The Power of YEET

Internet slang is a powerful force in the English language.

Melyna Auten, Guest Columnist

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    Since  2011, Northwestern University has offered courses in meme studies. Pause for a moment. Consider what you just read. Reread, if necessary. An actual university (one of the best in the Midwest no less) is offering courses to help young adults up their meme game, teaching kids how to be dank since 2011. At first glance, this type of news would make some want to YEET their computer straight into the sun. But the addition of memes, and the subsequent language they possess, should cause us all to take a good, hard look at the current state of the English language.
    Just like any language, vernacular English is constantly changing. Countless linguists have stated that English is the hardest language to learn because of fluid and fluctuating rules. This fluidity, coupled with the fact that the Internet is the birthplace of new words and phrases,  would cause many to hypothesize that English would become practically unrecognizable in the modern day (when I say “many,” I mean the generation before our parents, the ones who still use “the cat’s pajamas” to describe something they find particularly cool or interesting). Meme language, in all reality, should make the English language harder to learn and comprehend. In actuality though, the act of modern vernacular English being born online has made for a more concise way of learning commonly-used words and their applications.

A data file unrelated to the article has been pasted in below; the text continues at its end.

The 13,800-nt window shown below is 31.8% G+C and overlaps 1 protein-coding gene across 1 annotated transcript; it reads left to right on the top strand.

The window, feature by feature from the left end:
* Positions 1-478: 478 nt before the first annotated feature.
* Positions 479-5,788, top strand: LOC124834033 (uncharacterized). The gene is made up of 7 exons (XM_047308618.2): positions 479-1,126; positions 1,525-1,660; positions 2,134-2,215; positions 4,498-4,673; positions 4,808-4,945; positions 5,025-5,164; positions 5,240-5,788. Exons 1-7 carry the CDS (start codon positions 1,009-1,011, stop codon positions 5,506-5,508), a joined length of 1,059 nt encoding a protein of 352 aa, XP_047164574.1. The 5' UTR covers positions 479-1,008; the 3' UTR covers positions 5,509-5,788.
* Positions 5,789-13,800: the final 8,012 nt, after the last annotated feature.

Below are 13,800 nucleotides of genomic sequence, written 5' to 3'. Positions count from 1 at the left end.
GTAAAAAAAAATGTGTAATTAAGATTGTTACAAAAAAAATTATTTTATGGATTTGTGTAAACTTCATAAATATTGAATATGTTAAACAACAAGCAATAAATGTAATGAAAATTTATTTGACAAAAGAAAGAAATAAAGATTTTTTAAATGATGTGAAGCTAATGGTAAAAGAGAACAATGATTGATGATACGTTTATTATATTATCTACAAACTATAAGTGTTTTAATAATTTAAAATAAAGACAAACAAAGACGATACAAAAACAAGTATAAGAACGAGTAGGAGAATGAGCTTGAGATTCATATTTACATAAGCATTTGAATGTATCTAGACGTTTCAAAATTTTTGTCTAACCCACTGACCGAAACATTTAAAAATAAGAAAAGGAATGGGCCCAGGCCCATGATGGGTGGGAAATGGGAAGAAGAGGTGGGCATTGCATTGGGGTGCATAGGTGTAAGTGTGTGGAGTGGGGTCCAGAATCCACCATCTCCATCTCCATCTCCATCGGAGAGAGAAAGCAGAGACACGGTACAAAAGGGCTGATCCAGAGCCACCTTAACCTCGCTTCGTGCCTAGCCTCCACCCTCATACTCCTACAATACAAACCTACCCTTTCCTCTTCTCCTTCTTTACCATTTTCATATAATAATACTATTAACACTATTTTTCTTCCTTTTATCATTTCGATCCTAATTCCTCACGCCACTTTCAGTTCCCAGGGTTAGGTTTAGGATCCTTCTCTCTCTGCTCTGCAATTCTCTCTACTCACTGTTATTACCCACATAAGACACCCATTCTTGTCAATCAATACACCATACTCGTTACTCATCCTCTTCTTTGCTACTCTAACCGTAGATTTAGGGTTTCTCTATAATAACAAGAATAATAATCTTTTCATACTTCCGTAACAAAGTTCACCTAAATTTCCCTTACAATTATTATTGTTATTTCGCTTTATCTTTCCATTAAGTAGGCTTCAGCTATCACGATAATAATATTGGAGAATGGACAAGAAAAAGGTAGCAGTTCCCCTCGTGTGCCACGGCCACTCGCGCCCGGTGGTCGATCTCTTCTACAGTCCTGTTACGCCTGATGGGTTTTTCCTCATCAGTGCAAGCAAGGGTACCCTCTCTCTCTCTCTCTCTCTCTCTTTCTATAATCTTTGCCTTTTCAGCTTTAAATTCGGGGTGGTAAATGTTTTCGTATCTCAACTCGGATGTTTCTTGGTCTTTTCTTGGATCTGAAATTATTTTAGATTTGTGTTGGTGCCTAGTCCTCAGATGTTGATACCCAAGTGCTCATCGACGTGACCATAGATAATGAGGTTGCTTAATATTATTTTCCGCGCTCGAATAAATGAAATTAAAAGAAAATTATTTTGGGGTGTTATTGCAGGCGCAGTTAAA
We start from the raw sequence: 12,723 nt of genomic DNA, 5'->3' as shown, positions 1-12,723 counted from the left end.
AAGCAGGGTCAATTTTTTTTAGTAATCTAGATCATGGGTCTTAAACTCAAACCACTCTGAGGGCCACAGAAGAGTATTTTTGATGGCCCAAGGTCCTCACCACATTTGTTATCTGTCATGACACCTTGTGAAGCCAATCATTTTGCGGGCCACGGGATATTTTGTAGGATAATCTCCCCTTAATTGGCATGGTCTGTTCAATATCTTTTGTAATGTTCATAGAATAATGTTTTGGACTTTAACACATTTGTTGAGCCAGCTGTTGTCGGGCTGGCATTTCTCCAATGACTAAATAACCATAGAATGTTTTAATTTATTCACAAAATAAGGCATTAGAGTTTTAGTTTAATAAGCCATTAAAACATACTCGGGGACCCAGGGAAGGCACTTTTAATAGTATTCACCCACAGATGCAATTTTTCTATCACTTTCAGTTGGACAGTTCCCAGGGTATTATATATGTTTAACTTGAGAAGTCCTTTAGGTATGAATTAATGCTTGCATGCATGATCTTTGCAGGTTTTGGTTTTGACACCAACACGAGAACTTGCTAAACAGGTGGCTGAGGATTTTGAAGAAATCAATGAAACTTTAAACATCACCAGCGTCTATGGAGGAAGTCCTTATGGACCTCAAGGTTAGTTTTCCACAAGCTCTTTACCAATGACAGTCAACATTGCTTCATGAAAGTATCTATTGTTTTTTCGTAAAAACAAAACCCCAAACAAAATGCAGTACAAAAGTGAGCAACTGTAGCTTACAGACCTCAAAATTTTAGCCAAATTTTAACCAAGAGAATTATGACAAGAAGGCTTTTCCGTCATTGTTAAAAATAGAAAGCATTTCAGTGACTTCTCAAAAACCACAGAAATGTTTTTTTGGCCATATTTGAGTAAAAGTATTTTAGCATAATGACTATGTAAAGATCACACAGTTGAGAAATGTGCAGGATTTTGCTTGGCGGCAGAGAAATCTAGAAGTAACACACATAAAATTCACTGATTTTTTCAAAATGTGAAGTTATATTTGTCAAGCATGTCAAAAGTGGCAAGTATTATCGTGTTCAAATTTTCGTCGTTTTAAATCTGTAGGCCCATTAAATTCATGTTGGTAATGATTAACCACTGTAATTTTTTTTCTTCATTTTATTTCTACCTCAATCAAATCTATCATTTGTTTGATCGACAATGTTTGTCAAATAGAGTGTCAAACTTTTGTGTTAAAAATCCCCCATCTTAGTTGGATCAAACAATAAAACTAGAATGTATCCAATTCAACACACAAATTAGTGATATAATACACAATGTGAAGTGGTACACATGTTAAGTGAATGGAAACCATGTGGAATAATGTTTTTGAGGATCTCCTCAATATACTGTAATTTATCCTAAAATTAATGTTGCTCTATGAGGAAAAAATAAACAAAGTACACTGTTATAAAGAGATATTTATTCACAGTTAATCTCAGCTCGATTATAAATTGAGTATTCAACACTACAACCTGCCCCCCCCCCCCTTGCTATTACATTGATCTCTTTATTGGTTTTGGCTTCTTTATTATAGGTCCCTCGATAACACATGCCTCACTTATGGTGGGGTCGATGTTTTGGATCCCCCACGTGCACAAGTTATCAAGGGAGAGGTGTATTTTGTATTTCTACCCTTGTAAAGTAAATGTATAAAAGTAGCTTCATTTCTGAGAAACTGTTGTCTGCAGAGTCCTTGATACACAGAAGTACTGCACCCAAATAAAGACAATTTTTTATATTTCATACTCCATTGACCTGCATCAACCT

Let’s imagine that the word “lit,” as we know and use it today, was used in the same manner in the 1970s. Anyone attempting to learn English would struggle to grasp the fact that “lit” can mean either a place or thing that has some sort of light or a person, place or thing that you find cool. With the addition of the Internet, though, English learners can see how words like “lit,” “fam” and “slay” are used in modern vernacular English. Memes (essentially a picture and caption) are arguably a great learning device when it comes to words that are commonly spoken but never formally taught.
    In an insane twist of fate, sufficient knowledge of English may one day depend on knowing Internet lingo. This may become a problem for the 11 percent of Americans who either spurn usage of the Internet or don’t have the economic means to use it regularly. Though this is a far off assumption, vernacular English has conformed and continues to reshape itself around meme language. The rapid-paced world we live in has allowed these new words — as well as the addition of new definitions to some words already in existence — to spread in a relatively short amount of time. One could even call it cancerous (sorry not sorry, had to do it).
    However you choose to view Internet slang, you can’t undermine its power.